Something needs to change. In the past 50 years, the world's demand for natural resources has doubled. If we continue to use resources and generate waste at the current rate, by 2030 we will need the equivalent of two planets. Of course, we only have one.

In a world of limited resources, scarcity and waste have become fundamental social, political and environmental issues of our time. How can we ensure that there is enough land, food and water for future generations?

These are complicated questions with no easy answers, but this year's Syngenta Photography Award winners offer urgent glimpses into some of the most pressing examples of these issues across the globe. Over-development in the Middle East, worsening air quality in urban centers and water (mis)use around the world—these are just a small number of topics that these hard-hitting, unsettling yet unflinchingly executed projects bring to our attention.

Above, we offer a glimpse into each of these award-winning projects (as well as six of our favorite finalists) and below, some more context and information behind these complex investigative efforts.

And of course, congratulations to all of these richly deserving and compassionate individuals!

1st prize, Professional commission:

Mustafah Abdulaziz (USA)
Pulling of the well, Tharpakar, Pakistan, 2013
Locations: Sierra Leone, Ethiopia, Somalia and Pakistan

"Water" is a photographic typology and exploration of a natural resource in crisis. A 2010 United Nations report has warned of a "looming warning crisis" and reports that nearly 3.4 billion people will face water scarcity by 2025. As more people live in cities and our populations grow, our dependence on dwindling clean water supplies will change how we live and ultimately who lives and dies. This photographic study on water, both on-going and with support from the United Nations, WaterAid, VSCO and others, will continue to track water issues across the globe and seek to examine how our interaction with the most vital resource for life on Earth. "We used to think that energy and water would be the critical issues," declares Mostafa Tolba, former head of the UN Environment Program. "Now we think water will be the critical issue."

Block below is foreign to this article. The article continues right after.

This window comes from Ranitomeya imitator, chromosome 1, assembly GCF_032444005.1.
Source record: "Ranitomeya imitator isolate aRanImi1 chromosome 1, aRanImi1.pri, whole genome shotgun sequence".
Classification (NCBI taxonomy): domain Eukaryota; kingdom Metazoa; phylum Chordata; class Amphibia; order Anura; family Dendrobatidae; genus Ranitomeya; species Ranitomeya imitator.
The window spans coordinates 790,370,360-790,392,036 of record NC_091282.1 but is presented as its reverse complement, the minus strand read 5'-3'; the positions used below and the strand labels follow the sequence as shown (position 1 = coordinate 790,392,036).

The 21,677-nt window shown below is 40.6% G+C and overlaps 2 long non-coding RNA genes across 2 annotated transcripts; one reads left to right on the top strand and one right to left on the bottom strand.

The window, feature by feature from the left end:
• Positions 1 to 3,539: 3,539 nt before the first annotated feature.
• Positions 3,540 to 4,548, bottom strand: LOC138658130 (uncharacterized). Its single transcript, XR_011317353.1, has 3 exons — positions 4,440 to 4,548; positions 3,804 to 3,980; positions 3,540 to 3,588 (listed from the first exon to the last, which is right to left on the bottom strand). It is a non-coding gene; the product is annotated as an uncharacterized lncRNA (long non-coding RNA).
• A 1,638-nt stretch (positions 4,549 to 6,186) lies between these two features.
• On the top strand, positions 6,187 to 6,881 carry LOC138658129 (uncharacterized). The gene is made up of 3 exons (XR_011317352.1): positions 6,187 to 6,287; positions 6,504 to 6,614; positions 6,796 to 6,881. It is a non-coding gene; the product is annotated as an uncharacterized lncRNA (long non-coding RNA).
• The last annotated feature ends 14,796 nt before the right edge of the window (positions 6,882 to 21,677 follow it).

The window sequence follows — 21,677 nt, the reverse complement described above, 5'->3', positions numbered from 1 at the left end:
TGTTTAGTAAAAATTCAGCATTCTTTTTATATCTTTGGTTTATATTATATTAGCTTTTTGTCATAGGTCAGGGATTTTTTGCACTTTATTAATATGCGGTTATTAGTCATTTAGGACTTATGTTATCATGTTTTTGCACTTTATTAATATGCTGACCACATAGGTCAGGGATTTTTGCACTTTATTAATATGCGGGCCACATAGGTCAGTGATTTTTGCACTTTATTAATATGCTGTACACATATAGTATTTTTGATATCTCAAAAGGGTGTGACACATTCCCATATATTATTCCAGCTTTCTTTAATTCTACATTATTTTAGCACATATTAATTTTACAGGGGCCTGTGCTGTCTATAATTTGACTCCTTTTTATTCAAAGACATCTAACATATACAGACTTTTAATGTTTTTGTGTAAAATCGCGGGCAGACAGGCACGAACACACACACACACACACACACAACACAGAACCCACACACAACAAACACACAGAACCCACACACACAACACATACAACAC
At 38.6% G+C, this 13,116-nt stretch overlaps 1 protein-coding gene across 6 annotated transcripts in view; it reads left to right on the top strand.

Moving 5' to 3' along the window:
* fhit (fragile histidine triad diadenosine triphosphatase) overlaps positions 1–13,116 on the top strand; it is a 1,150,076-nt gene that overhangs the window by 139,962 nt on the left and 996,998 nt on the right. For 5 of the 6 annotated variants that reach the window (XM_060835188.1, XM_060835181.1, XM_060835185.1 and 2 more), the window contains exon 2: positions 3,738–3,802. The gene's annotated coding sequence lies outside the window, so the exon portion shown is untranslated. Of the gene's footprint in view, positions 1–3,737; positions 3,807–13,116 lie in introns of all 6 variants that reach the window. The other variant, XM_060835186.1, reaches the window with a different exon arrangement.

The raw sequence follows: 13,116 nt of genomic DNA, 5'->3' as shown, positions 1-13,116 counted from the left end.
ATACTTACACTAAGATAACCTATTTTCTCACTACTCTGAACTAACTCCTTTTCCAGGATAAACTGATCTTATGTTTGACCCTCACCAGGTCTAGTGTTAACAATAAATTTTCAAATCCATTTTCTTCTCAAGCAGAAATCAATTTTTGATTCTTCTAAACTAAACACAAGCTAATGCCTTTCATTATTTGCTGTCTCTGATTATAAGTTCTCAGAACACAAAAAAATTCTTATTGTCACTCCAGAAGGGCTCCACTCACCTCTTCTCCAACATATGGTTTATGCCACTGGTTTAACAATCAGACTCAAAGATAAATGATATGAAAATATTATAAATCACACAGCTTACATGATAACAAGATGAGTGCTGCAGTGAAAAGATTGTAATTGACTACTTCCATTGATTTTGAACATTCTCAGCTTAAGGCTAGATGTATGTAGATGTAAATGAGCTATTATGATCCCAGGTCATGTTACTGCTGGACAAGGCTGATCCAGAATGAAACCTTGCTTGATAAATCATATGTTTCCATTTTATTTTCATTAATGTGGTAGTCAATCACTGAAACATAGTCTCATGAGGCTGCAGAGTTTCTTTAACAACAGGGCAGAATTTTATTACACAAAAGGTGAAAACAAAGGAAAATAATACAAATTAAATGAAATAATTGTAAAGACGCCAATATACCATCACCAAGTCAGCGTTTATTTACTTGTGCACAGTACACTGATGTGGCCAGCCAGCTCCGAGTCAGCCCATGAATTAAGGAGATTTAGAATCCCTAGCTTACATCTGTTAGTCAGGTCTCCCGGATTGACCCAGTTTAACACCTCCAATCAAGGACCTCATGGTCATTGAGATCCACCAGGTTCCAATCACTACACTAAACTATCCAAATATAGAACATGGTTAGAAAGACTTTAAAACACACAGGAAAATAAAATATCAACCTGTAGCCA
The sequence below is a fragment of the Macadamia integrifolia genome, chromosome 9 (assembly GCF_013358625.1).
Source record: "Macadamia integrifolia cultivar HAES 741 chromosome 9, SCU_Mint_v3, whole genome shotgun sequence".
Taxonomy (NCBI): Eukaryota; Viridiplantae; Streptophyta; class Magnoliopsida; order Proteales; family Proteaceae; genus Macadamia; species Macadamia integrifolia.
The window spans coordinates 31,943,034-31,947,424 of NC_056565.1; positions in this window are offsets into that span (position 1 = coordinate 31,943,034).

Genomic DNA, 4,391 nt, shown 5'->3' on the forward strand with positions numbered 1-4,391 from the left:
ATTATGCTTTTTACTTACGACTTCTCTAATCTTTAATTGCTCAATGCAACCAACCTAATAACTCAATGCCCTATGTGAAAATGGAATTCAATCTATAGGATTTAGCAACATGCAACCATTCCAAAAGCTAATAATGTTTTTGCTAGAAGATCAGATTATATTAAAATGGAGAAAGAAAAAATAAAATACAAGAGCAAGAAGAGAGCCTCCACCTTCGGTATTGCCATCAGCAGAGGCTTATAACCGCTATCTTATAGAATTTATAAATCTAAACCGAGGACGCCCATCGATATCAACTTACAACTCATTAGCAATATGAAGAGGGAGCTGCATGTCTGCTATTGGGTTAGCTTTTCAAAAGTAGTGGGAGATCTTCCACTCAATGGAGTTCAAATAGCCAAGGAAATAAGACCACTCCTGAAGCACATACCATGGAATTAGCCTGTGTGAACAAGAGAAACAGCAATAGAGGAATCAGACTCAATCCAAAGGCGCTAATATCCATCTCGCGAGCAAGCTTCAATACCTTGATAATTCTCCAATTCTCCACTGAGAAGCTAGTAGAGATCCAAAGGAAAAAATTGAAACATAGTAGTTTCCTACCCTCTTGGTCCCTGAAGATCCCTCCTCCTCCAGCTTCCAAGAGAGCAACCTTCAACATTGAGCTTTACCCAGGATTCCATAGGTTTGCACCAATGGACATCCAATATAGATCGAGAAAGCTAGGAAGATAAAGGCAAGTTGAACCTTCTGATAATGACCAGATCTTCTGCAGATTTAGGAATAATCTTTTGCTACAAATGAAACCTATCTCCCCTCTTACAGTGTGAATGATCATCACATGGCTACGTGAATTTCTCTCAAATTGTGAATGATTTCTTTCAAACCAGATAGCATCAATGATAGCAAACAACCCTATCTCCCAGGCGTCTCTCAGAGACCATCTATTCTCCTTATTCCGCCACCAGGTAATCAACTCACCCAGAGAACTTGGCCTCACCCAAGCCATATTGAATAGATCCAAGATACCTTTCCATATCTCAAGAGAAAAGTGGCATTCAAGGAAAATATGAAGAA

Women of Tharpakar in the southern Sindh Province of Pakistan work together to pull water from a well. Even when one person is done, they all remain at the well to share in the task. One of the effects of the flooding was salinity in the ground, which affected the ability for the agricultural region to support itself. The water gathered is brackish and dangerous to the health of children, who often suffer diarrhea and other water-borne illnesses.

2nd prize, Professional commission:

Rasel Chowdhury (Bangladesh)
Urban structures growing up on the middle of the river
From the series "Desperate Urbanization" (2010-2014)
Hazari Bag, Dhaka, Bangladesh

While we are now celebrating 400 years of Dhaka City, the River Buriganga, that has played a vital role in its growth, is fighting to survive. Today it is being choked to death, extremely fragile and unable to run its natural course. We, the people of Dhaka, are killing it.

Dhaka's population is growing day by day. The Buriganga is the most popular way of commuting to other parts of the country. Various factories and industries are still being set up along the river. Chemicals discharged by tanneries, sewage and industrial waste are also dumped directly into the water. Nearly 700 brickfields on the riverside, dockyards and used engine oil from boats and steamers add to this pollution.